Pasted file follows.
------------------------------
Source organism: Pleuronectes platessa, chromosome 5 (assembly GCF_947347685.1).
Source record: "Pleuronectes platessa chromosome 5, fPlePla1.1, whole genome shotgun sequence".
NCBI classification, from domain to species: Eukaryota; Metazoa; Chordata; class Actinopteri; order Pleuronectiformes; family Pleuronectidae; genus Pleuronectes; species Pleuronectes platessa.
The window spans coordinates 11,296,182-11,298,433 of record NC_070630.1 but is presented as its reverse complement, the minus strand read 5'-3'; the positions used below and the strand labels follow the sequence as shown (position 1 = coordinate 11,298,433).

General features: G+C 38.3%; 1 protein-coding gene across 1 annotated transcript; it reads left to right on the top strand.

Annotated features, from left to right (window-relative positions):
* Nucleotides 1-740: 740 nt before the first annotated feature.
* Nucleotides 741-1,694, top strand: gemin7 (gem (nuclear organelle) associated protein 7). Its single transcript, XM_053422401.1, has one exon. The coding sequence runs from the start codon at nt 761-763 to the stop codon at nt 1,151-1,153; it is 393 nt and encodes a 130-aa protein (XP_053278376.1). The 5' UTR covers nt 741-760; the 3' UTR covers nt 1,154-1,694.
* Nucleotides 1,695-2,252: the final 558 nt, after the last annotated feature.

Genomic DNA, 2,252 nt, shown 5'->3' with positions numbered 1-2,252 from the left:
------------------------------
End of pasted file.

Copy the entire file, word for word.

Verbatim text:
Source organism: Pleuronectes platessa, chromosome 5 (assembly GCF_947347685.1).
Source record: "Pleuronectes platessa chromosome 5, fPlePla1.1, whole genome shotgun sequence".
NCBI classification, from domain to species: Eukaryota; Metazoa; Chordata; class Actinopteri; order Pleuronectiformes; family Pleuronectidae; genus Pleuronectes; species Pleuronectes platessa.
The window spans coordinates 11,296,182-11,298,433 of record NC_070630.1 but is presented as its reverse complement, the minus strand read 5'-3'; the positions used below and the strand labels follow the sequence as shown (position 1 = coordinate 11,298,433).

General features: G+C 38.3%; 1 protein-coding gene across 1 annotated transcript; it reads left to right on the top strand.

Annotated features, from left to right (window-relative positions):
* Nucleotides 1-740: 740 nt before the first annotated feature.
* Nucleotides 741-1,694, top strand: gemin7 (gem (nuclear organelle) associated protein 7). Its single transcript, XM_053422401.1, has one exon. The coding sequence runs from the start codon at nt 761-763 to the stop codon at nt 1,151-1,153; it is 393 nt and encodes a 130-aa protein (XP_053278376.1). The 5' UTR covers nt 741-760; the 3' UTR covers nt 1,154-1,694.
* Nucleotides 1,695-2,252: the final 558 nt, after the last annotated feature.

Genomic DNA, 2,252 nt, shown 5'->3' with positions numbered 1-2,252 from the left: